New, exciting experiences are trumping ownership as the new status symbol, according to a recent study from Capital One.
Last year, the credit card company hosted its inaugural C1NDX, a roundtable with journalists, academics and industry experts that focused on how disruptive technology is impacting consumer spending habits. Capital One also partnered with Vision Critical on a survey of 1,500 Canadians.
One of the key findings was Canadians value experiences over ownership, so much so that 85% would rather have two years of amazing experiences (including travel, concerts and dining out) than upgrade from an affordable car to a luxury vehicle. In addition, 32% of millennials would rather have two years of amazing experiences than own a house.
“No longer are Canadians valuing what historically was the measure of success, which is ownership of things like property, but now they’re valuing experiences they can have and then share more broadly,” said Jay Acharya, senior director of digital product strategy at Capital One.
The shift in mindset is large enough that many millennials are now even open to sharing home ownership. The survey found 46% of millennials would be open to buying a house with friends to share the cost.
In its report, Capital One stated that the sharing economy—whether it’s borrowing, lending renting or swapping—had led to the shift away from ownership.
“This new barter system, born from disruptive technology, has enabled closer human connections to create a ‘we-based’ culture, and has elevated the sharing of resources to a platform that’s easier for consumers of all income brackets to budget for and access,” the report stated.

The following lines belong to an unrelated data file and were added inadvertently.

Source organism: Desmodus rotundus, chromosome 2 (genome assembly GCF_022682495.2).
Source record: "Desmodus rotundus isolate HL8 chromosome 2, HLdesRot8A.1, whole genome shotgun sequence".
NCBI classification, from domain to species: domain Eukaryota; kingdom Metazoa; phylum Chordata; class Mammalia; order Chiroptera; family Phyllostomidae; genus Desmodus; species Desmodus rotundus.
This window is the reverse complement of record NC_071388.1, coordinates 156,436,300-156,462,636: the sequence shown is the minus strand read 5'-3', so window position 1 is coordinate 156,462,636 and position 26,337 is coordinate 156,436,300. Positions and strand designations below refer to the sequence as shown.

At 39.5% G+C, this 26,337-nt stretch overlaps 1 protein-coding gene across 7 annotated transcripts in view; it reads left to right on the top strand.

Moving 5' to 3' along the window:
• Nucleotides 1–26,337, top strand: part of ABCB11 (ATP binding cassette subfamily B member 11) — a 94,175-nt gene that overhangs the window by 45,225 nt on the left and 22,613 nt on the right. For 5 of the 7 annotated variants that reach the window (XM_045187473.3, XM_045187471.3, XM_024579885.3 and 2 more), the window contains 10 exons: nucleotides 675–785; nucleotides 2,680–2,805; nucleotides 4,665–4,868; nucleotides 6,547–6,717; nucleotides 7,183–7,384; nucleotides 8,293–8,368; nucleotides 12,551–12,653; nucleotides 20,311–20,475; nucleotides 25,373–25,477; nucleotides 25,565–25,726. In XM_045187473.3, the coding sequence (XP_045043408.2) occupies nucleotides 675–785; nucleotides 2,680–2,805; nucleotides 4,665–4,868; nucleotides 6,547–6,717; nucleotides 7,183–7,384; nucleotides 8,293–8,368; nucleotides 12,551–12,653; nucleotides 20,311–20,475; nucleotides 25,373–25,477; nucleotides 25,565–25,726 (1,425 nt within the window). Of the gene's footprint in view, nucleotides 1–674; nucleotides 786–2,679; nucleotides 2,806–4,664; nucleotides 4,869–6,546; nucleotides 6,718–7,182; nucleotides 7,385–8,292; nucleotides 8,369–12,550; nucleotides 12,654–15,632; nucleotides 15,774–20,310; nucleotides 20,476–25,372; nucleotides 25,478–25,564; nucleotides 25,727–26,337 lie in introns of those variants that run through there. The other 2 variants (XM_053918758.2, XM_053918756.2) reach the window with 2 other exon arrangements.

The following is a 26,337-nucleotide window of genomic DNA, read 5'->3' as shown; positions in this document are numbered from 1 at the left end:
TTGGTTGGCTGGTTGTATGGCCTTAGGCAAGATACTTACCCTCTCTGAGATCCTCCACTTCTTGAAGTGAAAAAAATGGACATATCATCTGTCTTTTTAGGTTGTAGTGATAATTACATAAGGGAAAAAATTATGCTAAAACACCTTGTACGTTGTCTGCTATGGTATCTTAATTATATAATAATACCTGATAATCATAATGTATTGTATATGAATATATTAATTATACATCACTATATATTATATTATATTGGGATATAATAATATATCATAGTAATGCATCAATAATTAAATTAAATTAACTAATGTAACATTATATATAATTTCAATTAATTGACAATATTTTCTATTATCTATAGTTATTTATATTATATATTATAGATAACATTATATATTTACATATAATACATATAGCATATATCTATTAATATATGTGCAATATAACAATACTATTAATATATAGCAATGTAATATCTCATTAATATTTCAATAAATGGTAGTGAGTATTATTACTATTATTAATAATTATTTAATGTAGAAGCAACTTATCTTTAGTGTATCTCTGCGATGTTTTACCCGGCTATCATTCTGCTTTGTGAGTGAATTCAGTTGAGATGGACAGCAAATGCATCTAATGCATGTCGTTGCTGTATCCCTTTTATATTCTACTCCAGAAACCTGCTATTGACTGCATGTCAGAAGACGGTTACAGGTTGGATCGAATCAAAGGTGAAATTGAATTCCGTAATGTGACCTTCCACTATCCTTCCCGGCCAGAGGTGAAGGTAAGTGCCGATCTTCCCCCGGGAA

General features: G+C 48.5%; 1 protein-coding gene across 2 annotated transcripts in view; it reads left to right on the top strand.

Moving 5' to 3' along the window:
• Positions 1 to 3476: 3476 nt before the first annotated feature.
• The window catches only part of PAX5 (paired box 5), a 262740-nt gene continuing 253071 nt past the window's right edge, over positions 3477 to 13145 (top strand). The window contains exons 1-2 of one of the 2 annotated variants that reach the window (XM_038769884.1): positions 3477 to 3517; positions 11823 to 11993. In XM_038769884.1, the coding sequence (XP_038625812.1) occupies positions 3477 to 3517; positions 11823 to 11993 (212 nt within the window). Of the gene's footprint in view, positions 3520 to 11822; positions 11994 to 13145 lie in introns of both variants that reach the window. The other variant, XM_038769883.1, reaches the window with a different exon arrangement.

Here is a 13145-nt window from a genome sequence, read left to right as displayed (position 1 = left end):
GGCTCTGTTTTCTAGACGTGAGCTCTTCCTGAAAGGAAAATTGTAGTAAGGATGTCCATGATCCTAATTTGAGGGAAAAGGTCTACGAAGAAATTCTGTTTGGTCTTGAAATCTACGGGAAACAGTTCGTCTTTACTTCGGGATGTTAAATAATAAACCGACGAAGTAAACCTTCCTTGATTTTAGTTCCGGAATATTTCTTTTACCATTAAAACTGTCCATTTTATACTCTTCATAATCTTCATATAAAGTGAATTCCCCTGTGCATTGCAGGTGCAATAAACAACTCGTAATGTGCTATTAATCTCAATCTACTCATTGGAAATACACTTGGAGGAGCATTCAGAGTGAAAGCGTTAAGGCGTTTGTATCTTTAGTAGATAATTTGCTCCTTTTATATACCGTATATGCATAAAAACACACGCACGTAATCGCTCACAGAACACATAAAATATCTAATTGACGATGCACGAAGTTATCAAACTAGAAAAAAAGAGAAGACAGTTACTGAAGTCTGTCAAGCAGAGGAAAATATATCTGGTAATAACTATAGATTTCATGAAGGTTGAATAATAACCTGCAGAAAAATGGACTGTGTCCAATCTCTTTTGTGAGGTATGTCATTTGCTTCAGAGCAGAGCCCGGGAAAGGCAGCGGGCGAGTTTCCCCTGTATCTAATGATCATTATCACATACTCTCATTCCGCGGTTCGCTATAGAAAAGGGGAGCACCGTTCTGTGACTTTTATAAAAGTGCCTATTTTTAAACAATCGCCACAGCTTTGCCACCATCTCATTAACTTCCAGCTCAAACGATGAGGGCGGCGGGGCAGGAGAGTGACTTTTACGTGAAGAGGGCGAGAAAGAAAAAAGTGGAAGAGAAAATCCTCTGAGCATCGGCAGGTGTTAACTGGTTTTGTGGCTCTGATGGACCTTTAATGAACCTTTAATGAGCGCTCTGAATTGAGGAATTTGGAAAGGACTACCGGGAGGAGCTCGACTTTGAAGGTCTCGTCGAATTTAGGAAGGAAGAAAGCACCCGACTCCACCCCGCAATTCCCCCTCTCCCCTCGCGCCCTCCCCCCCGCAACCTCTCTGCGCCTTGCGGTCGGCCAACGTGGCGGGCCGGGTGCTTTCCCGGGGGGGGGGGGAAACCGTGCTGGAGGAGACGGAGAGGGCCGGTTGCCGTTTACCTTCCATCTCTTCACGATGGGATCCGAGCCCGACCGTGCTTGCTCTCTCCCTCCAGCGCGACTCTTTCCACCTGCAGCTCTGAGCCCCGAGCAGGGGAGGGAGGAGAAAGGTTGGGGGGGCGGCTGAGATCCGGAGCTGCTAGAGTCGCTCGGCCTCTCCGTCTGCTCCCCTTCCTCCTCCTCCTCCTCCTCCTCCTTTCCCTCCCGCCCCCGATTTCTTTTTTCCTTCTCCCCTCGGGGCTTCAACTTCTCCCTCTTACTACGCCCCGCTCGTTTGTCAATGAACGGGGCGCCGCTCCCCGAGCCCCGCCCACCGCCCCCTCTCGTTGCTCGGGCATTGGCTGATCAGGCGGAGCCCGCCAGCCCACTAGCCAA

Services such as Airbnb, for example, are helping bridge the gap between lower- and higher-cost accommodations. While Airbnb bookings are still small relative to hotel bookings, they’ve seen an increase of 181% over the past 18 months, and are most popular with those under 30, female and earning $50,000 to $75,000, according to Capital One.
“The sharing economy allows [consumers], particularly millennials, access to services that have typically been outside of their budget,” said Acharya. “So it’s really bridging that gap between what would historically have been available to them and what’s available to them now.”
Services like Airbnb also allow travellers to live like a local. The survey found 58% of Canadians want to live like a local when they’re traveling so they’ll have more unique stories to tell (67% of millennials and 53% of those 55+).
In the sharing economy, the convenience of going cashless influences product/service adoption, according to the study. Canadians are more willing to interact with apps, services and companies that provide the convenience of digital payments, with 70% of millennials indicating that using digital or mobile payments is more convenient than using cash.
Furthermore, 63% of millennials are more likely to make a purchase from a brand that enables a rating system by customers, as ratings can help bring transparency to the transaction.
“The interesting insight here is the definition of trust has been redefined,” said Acharya. “Customers are more comfortable using the ratings and reviews of complete strangers across the world to evaluate and understand the credibility of a service or an experience that they’re buying.”
Brands need to be more transparent and enable ratings, reviews and testimonials to bring that credibility, “otherwise they run the risk of losing out on those transactions,” said Acharya.
The most critical piece, he added, is “understanding your customers and leveraging that custom-centric design, so that you can build great experiences, products and services that ultimately align with what customers want.”